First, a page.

Sarpy/Cass health district
The Sarpy/Cass Health Department offers COVID-19 vaccinations at its offices, located at 701 Olson Drive in Papillion:
- Tuesdays: 9 a.m.-2 p.m.
- Wednesdays: 1-6 p.m.
The health department offers the first and second doses of Pfizer and Modern vaccines, Johnson & Johnson (Janssen) single doses, and booster doses of all three vaccines.
The Sarpy/Cass Health Department has three clinics planned for the coming weeks, with first and second vaccinations and booster doses — Pfizer, Moderna, and Johnson & Johnson. Appointments are encouraged, but not required.
- Saturday, Oct. 30: The clinic will run from 9-11 a.m. at the Cass County Fairgrounds Exposition Building, 8420 144th St. in Weeping Water.
- Monday, Nov. 1: The clinic will run from 9 a.m.-1 p.m. at the Plattsmouth Senior Center, 308 S. 18th St.
- Friday, Nov. 5: The clinic will run from 10 a.m.-noon at Bellevue Senior Center, 109 W. 22nd Ave.
Three Rivers health district
- In Dodge County, the Three Rivers Fremont location, at 2400 N. Lincoln Ave., is open for walk-ins from 3 to 6:30 p.m. Tuesday; and noon to 3:30 p.m. Friday.
- In Saunders County, the Three Rivers clinic in Lake Wanahoo, at 1320 E. 31st St., is open to walk-ins from 9 a.m. to 3:30 p.m. on the first and third Mondays of the month.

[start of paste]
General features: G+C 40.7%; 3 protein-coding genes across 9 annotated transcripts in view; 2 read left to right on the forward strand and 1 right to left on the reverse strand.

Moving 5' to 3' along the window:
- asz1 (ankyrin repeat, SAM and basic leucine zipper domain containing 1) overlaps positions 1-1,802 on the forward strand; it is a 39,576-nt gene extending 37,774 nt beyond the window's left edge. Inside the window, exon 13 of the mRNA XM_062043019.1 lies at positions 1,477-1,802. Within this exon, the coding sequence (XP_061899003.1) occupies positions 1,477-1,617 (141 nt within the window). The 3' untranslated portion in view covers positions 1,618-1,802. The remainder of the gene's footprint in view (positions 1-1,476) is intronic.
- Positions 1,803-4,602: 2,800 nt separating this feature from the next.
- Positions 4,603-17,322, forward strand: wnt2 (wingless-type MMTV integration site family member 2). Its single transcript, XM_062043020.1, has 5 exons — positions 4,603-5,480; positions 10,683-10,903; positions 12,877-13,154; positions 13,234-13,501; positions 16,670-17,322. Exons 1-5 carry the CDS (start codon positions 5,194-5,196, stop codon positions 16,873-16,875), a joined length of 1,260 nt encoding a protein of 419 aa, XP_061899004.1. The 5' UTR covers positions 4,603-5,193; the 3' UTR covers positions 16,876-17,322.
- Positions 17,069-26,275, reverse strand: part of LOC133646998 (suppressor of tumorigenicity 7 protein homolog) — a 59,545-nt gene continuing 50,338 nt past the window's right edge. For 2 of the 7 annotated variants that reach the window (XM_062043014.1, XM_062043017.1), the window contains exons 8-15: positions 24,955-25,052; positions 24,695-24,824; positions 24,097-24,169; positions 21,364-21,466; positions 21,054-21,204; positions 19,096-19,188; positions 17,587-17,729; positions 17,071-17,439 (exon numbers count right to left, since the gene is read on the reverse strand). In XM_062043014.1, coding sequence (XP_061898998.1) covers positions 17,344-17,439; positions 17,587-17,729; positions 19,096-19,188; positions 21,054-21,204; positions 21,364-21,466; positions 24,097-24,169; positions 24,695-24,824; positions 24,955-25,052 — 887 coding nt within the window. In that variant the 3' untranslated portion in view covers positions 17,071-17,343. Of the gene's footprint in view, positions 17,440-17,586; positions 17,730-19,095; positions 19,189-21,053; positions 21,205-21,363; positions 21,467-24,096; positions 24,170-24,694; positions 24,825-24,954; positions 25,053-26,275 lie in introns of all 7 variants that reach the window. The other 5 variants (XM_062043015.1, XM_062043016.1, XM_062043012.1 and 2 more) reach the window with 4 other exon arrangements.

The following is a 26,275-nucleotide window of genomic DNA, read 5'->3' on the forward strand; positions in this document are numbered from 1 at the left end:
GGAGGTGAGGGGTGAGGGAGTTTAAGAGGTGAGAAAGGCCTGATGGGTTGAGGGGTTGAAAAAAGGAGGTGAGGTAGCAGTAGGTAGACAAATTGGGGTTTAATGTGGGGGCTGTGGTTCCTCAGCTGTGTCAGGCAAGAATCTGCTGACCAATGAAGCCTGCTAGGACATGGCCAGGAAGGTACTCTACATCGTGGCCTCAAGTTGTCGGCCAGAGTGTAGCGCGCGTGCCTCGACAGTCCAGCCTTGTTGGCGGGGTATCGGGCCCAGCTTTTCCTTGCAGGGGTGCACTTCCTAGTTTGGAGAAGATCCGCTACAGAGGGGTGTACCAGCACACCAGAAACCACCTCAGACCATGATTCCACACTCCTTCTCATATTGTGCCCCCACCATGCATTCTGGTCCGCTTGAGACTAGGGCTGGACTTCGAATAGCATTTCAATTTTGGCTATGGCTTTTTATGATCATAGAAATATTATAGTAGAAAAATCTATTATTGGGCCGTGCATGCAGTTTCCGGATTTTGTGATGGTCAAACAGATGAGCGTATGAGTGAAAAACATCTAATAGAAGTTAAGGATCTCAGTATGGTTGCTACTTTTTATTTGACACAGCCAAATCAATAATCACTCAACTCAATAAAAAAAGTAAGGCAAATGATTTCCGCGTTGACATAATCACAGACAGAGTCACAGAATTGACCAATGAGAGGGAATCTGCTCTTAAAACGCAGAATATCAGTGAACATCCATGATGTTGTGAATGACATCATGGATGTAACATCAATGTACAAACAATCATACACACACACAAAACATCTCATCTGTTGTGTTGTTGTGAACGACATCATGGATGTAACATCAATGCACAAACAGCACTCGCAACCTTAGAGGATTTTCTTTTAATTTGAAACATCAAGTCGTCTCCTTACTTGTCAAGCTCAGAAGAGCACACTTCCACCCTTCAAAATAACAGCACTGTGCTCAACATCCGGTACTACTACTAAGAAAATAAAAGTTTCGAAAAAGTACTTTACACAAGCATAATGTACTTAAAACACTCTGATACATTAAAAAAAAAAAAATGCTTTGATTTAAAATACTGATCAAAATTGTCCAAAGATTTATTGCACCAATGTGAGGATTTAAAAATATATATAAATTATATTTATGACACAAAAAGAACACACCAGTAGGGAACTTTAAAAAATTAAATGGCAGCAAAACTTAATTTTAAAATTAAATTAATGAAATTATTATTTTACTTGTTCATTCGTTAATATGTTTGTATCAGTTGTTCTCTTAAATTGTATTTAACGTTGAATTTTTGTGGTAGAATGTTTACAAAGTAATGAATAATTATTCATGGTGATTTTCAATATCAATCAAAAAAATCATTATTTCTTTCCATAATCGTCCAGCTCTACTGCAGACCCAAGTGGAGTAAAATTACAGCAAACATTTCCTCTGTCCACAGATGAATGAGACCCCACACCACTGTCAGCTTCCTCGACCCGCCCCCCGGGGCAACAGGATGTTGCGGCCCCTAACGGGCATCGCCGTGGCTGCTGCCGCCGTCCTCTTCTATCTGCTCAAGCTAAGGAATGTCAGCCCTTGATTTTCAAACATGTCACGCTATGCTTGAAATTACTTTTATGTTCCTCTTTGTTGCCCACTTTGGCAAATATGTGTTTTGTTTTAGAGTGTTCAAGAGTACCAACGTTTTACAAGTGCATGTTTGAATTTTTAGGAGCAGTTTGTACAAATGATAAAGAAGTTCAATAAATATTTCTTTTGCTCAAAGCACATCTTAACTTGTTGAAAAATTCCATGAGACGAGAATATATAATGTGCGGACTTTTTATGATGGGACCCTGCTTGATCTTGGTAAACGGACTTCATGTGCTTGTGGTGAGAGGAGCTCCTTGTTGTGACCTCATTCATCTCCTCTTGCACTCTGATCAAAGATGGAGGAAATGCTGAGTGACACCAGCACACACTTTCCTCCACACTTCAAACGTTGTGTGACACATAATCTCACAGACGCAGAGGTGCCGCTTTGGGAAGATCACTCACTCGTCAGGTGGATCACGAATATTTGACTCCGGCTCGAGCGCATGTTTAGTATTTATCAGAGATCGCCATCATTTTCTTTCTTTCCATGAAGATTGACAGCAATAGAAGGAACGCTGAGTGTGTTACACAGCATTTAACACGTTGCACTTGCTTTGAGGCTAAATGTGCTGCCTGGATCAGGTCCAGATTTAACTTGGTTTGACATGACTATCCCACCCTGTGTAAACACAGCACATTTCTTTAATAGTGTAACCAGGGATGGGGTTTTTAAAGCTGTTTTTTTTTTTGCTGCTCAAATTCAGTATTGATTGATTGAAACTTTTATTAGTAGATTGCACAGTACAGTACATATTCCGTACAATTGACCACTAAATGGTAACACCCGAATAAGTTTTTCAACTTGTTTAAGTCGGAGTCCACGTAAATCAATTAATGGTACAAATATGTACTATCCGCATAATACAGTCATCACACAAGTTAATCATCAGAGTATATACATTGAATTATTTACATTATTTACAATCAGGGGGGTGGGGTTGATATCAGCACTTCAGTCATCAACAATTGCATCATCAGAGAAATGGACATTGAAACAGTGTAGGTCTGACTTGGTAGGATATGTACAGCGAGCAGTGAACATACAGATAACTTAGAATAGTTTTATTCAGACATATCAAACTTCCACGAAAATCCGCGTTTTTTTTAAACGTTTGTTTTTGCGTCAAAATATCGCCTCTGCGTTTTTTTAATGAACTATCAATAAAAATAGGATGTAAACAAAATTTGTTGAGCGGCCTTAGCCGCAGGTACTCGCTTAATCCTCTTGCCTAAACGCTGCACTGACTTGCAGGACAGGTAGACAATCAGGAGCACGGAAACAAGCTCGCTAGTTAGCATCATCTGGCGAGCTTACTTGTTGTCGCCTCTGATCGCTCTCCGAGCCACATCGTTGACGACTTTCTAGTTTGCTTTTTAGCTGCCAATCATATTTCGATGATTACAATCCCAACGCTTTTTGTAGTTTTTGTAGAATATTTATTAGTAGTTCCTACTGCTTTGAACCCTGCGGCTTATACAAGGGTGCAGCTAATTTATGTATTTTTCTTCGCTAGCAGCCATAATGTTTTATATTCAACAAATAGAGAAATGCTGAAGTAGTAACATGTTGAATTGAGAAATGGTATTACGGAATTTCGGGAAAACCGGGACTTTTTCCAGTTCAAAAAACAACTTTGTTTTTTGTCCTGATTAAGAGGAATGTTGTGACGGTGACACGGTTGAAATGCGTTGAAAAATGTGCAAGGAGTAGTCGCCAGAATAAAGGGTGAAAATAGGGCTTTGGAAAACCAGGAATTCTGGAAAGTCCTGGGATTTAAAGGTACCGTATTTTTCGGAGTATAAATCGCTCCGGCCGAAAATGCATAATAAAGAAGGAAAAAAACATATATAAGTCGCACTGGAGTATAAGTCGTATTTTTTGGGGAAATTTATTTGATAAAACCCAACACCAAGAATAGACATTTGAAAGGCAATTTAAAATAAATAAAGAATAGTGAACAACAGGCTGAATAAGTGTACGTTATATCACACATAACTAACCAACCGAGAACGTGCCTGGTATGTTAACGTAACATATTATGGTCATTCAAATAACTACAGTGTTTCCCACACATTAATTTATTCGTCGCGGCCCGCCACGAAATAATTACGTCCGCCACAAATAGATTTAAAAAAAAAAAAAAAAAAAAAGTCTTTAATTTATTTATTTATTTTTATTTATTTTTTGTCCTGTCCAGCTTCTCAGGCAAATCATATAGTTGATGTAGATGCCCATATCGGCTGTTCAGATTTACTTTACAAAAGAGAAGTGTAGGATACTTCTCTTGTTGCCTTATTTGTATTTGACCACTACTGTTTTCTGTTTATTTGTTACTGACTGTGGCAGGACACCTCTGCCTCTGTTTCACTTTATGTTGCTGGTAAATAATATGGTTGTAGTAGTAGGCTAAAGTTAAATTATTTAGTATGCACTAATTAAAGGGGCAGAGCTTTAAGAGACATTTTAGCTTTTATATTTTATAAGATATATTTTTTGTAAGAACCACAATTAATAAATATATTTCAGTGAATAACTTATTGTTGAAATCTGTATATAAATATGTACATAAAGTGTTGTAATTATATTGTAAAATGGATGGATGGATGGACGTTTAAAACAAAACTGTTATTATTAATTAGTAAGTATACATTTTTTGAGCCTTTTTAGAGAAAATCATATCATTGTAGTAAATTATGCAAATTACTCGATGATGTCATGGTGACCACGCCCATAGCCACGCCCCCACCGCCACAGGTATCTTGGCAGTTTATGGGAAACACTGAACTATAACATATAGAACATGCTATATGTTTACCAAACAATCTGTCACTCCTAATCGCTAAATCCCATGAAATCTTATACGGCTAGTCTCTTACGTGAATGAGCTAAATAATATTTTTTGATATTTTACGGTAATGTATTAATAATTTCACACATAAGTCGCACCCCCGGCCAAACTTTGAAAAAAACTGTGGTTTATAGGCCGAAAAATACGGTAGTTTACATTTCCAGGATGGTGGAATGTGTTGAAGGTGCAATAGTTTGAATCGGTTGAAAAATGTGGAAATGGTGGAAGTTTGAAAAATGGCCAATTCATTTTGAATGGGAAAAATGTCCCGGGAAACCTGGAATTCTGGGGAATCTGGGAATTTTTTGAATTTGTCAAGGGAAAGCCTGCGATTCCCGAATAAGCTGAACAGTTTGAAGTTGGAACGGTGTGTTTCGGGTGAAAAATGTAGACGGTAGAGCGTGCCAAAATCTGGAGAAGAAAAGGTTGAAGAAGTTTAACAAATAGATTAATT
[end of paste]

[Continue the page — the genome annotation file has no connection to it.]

CHI HEALTH VACCINE INFORMATION: The info line is available at 402-717-1255 from 7 a.m. to 10 p.m. daily in August.
NEBRASKA VACCINE HOTLINE: Nebraskans can call 531-249-1873 or toll-free at 833-998-2275 for more information on the state’s COVID-19 vaccination process.
DOUGLAS COUNTY HELPLINE: Local COVID-19 information, in Spanish and English, is available from 8:30 a.m. to 4 p.m. weekdays, except for holidays. Call 402-444-3400 for assistance.
IOWA VACCINE HOTLINE: Older or home-bound Iowans looking for help scheduling a COVID-19 vaccination appointment can call 1-866-468-7887 from 8 a.m. to 4:30 p.m. Monday-Friday; or contact Connections Area Agency on Aging at 712-328-2540 or 1-800-432-9209.
Where to get a test: Douglas County
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COVID-19 risk dials: Lincoln-Lancaster County